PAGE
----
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“Bite-Size Bits of Local, National, and Global History”
Locke in Sacramento County, California — The American West (Pacific Coastal)
 

Locke Memorial Park

 
 
Locke Memorial Park Marker image. Click for full size.
By Syd Whittle, April 23, 2009
1. Locke Memorial Park Marker
Northwest side of the three sided monument.
Inscription.  
In memory of the industrious Chinese pioneers of California whose strength and sacrifice helped build the transcontinental railroad, construct the levees of the Sacramento San Joaquin Delta, and develop agriculture in the Central Valley. With determination and perserverance the Chinese built the town of Locke and continue to shape California.
Dedicated October 13, 2007
Through the Inspiration of
Connie King, Locke Resident Since 1948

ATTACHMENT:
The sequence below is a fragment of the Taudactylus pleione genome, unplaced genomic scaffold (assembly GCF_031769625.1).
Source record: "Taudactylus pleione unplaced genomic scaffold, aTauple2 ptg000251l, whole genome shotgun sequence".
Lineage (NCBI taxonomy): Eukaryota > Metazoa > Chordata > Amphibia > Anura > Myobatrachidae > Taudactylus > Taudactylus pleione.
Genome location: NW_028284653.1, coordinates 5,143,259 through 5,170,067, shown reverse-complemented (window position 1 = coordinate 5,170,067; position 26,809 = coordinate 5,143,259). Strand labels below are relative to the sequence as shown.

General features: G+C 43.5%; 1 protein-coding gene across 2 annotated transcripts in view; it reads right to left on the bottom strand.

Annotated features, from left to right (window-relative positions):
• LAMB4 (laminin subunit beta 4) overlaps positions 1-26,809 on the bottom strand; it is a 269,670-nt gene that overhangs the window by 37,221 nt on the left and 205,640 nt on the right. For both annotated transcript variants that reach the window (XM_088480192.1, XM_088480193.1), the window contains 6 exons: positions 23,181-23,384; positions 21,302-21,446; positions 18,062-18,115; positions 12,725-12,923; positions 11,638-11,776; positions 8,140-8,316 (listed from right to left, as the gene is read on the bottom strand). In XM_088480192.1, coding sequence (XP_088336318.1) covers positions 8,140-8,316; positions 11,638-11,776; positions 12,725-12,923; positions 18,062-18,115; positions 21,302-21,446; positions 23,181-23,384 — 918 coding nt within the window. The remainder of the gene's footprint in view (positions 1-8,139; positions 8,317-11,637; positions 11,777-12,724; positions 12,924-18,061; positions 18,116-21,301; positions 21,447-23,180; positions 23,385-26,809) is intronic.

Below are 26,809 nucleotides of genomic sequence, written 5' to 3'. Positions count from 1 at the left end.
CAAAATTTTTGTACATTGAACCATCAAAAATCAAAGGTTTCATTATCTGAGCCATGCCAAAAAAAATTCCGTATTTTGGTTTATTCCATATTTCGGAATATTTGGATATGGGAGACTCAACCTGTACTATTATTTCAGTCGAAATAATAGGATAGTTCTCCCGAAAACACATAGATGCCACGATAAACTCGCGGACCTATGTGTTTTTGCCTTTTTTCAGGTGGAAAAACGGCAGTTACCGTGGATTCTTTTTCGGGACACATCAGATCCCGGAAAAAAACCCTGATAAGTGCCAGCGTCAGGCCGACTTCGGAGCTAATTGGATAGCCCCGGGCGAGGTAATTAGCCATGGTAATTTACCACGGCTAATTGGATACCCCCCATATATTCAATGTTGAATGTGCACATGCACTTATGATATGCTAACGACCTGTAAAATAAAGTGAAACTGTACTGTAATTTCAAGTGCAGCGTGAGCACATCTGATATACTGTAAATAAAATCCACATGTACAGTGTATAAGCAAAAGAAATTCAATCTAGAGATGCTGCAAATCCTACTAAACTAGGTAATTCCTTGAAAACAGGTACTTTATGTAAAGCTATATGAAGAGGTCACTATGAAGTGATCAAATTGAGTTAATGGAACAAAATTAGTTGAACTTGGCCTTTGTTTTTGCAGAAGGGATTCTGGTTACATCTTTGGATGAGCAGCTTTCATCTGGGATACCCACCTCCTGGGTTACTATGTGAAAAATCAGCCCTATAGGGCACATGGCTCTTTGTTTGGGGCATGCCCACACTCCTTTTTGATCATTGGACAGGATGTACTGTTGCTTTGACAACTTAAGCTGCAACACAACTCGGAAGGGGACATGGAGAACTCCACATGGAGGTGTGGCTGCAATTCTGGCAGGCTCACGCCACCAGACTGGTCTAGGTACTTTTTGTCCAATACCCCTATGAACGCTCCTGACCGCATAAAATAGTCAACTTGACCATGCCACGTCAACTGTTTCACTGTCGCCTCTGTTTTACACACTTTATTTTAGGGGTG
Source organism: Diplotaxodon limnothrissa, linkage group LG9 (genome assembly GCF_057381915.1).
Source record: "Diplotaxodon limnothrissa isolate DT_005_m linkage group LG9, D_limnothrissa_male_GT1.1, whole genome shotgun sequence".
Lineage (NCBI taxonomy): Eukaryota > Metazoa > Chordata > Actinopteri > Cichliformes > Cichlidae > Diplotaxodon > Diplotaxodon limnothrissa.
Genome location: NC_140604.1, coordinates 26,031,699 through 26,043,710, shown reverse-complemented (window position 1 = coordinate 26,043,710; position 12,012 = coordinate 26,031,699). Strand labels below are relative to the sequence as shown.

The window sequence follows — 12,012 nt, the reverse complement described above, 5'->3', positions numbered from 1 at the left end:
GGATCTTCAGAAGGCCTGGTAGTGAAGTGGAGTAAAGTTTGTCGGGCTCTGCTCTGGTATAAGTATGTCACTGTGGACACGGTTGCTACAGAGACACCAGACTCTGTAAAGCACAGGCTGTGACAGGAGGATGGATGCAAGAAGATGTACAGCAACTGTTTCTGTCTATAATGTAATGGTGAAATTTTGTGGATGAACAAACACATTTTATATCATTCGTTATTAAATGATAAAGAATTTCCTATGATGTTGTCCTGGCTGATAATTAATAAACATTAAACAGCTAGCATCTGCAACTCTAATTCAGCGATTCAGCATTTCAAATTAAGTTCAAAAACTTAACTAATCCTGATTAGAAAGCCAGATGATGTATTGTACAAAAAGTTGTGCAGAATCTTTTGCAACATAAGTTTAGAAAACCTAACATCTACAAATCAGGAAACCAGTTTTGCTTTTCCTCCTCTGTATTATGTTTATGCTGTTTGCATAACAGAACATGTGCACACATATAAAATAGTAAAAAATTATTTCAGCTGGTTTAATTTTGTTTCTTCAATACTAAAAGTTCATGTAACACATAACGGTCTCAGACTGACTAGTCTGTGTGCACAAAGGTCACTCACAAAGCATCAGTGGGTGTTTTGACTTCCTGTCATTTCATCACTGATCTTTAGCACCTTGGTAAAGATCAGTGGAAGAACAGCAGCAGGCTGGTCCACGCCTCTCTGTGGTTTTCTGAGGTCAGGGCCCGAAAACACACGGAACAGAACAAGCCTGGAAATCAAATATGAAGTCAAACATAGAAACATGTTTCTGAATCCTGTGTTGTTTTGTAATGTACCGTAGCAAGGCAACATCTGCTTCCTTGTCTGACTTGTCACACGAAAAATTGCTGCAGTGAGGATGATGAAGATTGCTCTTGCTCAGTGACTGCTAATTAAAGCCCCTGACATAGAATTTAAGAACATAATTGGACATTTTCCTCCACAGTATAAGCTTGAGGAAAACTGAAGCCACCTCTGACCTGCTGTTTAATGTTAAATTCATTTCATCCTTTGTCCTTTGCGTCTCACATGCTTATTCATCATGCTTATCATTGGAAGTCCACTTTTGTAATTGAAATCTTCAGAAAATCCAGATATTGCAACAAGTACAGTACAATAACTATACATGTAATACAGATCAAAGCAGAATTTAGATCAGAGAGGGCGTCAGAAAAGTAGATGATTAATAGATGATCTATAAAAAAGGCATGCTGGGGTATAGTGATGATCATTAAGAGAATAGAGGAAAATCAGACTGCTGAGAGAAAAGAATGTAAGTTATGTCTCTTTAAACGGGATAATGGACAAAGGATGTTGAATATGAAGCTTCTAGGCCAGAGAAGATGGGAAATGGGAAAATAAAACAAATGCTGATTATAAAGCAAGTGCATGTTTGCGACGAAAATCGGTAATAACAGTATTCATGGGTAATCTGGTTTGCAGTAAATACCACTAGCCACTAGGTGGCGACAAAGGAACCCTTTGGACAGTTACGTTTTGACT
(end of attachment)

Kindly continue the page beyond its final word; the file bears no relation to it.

Erected 2007 by Inspiration of Connie King, Locke Resident.
 
Topics and series. This historical marker is listed in these topic lists: Asian AmericansParks & Recreational AreasSettlements & Settlers. In addition, it is included in the Chinese Heritage Sites of the American West, and the National Historic Landmarks series lists. A significant historical date for this entry is October 13, 1990.
 
Location. 38° 15.047′ N, 121° 30.589′ W. Marker is in Locke, California
Locke Memorial Park Marker image. Click for full size.
By Syd Whittle, April 23, 2009
2. Locke Memorial Park Marker
Southwest side of the three-sided monument.
Click or scan to see
this page online
, in Sacramento County. Marker is on Main Street, on the right when traveling south. Touch for map. Marker is at or near this postal address: 1300 Main Street, Walnut Grove CA 95690, United States of America. Touch for directions.